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Posts Tagged ‘sleep disorders

mind-racing

Insomnia can make you feel like your mind is racing out of control. A revealing new study explains why your brain may be unable to put the brakes on your thoughts. It links the problem to low levels of a brain chemical.

A new study shows that GABA levels are reduced by 30 percent in adults with chronic primary insomnia. The study was published in the Nov. 1 issue of the journal Sleep.

GABA is reduced in the brain of individuals with insomnia, suggesting over activity is present. It was explained that low GABA levels create an imbalance of brain activity. This may lead to an inability to shut down waking signals in the brain.

If your GABA levels are low, then your mind can’t slow down. It may race forward at full speed even when it is time to sleep. An over active mind is a key feature of psychophsicological insomnia. At bedtime you are unable to stop thinking and worrying. Your body may be ready for sleep, but your mind remains alert. This state of “hyperarousal” can make it hard for you to fall asleep.

Most with insomnia have “secondary” insomnia. It occurs along with another medical problem, mental illness or sleep disorder. It also may result from the use of a medication or substance. In contrast primary insomnia is unrelated to another health problem. Estimates that about 25 percent of people with insomnia have primary insomnia. The study only links low GABA levels to long lasting, primary insomnia.

All participants in the study had been suffering from primary insomnia for mor than six months. The average duration of their symptoms was about 10 years. The GABA connection affirms that primary insomnia is a legitimate disorder.

Recognition that insomnia has manifestations in the brain may increase the legitimacy of those who have insomnia and report substantial daytime  consequences. It was also explained that insomnia can affect your energy, concentration and mood. It also increases your risk of depression.

One solution for the problem of primary insomnia is the use of hypnotic medication. The short-term use of a sleeping pill can help break the cycle of sleepless nights. The study notes that many of the most effective sleeping pills increase activity at the GABA neurons.

Another treatment option is cognitive behavioral therapy. CBT helps you learn how to correct attitudes and habits that hinder your sleep. Many of these bad habits develop as people try to cope with chronic insomnia.

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It may not seem this way on the surface, but to a sleep doctor there’s a big difference between someone feeling “tired” and someone feeling “sleepy”.

  • Tired means you lack energy, have trouble focusing, and feel “out of it” all the time.
  • Sleepy means you’re yawing, nodding off, and can’t keep your eyes open.

How you feel during the day is a key piece of information for doctors because different sleep disorders have differet symptoms. Insomnia patients are constantly tired but rarely feel the urge to sleep during the day. Sleep apnea and narcolepsy patients are tired too, but they are constantly fighting off sleep.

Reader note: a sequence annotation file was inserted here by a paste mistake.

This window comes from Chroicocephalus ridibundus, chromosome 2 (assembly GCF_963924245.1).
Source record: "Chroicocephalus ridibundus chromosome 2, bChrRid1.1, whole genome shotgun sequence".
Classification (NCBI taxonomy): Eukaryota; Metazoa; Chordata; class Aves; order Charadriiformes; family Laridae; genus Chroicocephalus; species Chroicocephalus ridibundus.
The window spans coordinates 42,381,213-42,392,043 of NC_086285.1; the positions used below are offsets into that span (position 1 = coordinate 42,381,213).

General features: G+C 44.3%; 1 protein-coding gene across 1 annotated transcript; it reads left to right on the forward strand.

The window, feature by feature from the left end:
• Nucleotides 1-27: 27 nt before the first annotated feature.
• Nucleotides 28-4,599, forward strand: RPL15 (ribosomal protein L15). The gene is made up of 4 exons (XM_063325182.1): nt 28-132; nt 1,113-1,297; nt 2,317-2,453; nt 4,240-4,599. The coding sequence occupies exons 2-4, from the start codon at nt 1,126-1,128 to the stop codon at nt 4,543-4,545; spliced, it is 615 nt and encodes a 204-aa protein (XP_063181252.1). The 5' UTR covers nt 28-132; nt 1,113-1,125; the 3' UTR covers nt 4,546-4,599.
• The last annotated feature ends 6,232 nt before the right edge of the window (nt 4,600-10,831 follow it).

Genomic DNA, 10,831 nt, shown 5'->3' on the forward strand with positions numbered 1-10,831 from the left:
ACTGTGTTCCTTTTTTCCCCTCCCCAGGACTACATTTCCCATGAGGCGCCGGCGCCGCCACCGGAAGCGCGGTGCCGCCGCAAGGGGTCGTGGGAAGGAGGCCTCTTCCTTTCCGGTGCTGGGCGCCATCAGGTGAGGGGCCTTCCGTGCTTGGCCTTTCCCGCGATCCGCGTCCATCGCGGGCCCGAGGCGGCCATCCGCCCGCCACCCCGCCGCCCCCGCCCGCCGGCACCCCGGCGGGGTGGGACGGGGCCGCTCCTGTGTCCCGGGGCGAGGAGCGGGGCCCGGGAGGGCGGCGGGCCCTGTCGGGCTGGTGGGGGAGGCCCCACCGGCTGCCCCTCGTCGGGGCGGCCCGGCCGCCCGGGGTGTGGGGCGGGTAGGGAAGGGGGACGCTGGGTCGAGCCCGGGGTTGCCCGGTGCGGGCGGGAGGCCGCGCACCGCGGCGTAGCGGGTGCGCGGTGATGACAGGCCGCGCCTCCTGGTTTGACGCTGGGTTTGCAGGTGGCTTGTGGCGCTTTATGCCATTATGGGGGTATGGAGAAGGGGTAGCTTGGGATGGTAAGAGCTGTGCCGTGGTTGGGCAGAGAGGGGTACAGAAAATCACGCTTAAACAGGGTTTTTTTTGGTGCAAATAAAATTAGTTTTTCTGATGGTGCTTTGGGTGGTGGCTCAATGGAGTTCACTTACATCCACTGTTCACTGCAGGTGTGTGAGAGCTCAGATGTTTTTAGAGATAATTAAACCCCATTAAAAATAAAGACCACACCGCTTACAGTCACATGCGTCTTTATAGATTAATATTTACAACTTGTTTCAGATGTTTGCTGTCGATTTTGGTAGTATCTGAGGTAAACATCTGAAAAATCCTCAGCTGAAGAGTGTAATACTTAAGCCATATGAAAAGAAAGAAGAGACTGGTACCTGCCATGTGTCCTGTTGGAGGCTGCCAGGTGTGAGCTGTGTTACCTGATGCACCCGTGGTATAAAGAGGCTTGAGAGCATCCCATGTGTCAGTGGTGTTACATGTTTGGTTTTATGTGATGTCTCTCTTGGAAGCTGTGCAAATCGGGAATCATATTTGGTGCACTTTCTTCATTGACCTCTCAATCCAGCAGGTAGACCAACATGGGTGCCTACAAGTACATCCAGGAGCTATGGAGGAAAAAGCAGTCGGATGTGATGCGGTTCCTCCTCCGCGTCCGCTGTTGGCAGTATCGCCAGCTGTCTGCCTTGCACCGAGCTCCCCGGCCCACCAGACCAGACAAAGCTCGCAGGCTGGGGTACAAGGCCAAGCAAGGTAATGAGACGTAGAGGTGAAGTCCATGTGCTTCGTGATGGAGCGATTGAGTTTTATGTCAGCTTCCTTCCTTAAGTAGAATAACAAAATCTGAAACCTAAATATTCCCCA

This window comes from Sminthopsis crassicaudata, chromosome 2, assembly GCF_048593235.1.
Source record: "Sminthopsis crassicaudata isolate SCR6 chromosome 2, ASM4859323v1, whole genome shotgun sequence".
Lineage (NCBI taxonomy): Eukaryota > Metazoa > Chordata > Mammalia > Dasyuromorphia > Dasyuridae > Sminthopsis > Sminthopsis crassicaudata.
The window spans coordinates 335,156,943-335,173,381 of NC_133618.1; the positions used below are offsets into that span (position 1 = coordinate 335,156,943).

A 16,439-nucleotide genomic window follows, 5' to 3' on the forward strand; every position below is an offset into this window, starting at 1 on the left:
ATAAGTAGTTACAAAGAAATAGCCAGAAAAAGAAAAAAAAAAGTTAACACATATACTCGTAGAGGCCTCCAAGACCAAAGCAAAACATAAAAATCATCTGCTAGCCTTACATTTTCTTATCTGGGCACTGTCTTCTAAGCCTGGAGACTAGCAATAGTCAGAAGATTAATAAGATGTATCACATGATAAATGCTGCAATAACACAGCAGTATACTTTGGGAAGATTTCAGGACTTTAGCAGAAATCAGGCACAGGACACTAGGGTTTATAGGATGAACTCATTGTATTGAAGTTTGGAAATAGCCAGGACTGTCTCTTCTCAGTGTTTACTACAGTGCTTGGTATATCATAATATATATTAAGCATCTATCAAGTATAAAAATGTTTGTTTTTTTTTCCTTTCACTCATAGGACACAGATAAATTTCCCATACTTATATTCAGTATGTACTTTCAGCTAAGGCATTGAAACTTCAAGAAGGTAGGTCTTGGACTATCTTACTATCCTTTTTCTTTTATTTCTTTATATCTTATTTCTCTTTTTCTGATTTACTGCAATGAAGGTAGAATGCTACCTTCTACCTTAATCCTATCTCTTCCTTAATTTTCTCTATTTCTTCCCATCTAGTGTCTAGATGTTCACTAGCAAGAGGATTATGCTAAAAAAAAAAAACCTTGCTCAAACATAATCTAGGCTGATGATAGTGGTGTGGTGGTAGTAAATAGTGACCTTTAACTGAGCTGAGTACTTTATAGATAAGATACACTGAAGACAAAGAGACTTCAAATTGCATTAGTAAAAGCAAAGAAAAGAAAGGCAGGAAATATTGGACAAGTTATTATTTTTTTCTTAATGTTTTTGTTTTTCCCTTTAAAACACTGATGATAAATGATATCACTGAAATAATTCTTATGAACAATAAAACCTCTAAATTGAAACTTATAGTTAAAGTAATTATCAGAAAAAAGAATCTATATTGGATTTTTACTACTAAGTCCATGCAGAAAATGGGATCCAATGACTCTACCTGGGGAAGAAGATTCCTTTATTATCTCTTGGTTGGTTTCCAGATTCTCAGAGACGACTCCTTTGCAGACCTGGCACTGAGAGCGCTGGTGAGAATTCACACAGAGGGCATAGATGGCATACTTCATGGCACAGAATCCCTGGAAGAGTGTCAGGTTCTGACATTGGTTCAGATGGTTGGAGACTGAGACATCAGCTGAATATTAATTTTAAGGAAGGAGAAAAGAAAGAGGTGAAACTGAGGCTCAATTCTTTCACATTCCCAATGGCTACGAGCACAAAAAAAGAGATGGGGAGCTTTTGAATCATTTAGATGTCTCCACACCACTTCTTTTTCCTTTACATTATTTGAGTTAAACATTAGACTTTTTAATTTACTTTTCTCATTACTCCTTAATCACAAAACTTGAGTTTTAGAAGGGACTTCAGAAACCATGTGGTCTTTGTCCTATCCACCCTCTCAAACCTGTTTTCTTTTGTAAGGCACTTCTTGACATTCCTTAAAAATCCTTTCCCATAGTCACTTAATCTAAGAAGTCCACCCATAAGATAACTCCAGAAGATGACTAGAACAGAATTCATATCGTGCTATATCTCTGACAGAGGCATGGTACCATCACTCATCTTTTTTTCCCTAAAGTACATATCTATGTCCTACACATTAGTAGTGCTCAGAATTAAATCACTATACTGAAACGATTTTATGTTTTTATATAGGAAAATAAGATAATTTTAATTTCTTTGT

The clearer you are in describing your symptoms, the quicker your doctor can get you the help you need. Insomnia isn’t immediately life-threaterning, but sleep apnea, with often goes undiagnosed for years, can raise the risk of heart disease, stroke, and high blood pressure.

The risk of people with sleep apnea falling asleep at the wheel is also very real. People with the disorder are twice as likely to have a car crash, and three to five times as likely to have a serious accident involving personal injury, according to a 2007 study conducted in Vancouver.

 While sleep apnea patients often omit the critical word “sleepy” when describing their daytime symptoms, insomniacs rately make the mistake of including it -probably because they just don’t feel they can sleep. They are well aware, instead of being up half the night and feeling exhausted and unfocused during the day.

 Saying that you are so sleepy that you have to nap in your office during the day hopefully will sound the alarm to your doctor. Just saying that you’re tired or run down might leave you with the wrong diagnosis -or none at all.

*Try to write down all the feelings you have on a day when you feel your symptoms the most. That way it’s in writing, and you can be more specific when you see your doctor.

Some sleep disorders can be diagnosed during a routine exam and a conversation with a sleep specialist. But if you or your doctor suspects you have sleep apnea a further examination may be requested.

It use to be that you had to travel to an actual ‘lab’/hospital. Most of the time they are hours away, booked for months at a time, and a big inconenience. Some people may have a disability, or dependents, or a job that makes a night in a lab too difficult. Now, finally with our latest technology, cases like these have been answered with: The Home Sleep Test (HST).

There are many home test kits available on the market today. But, none of them record all of the full vital signs that a complete in-lab study would, for other sleep disorders -eye and limb movements that might be related with a neurological disorder, for example. The increasing evidence, however, shows they are highly effective in diagnosing obstructive sleep apnea. A home sleep test will collect this kind of information though to be symptoms of OSA:

  • Airflow
  • Breathing efforts
  • Blood oxygen
  • Snoring vibrations/density
  • Head and neck movements
  • Calculated cessations/stops in breathing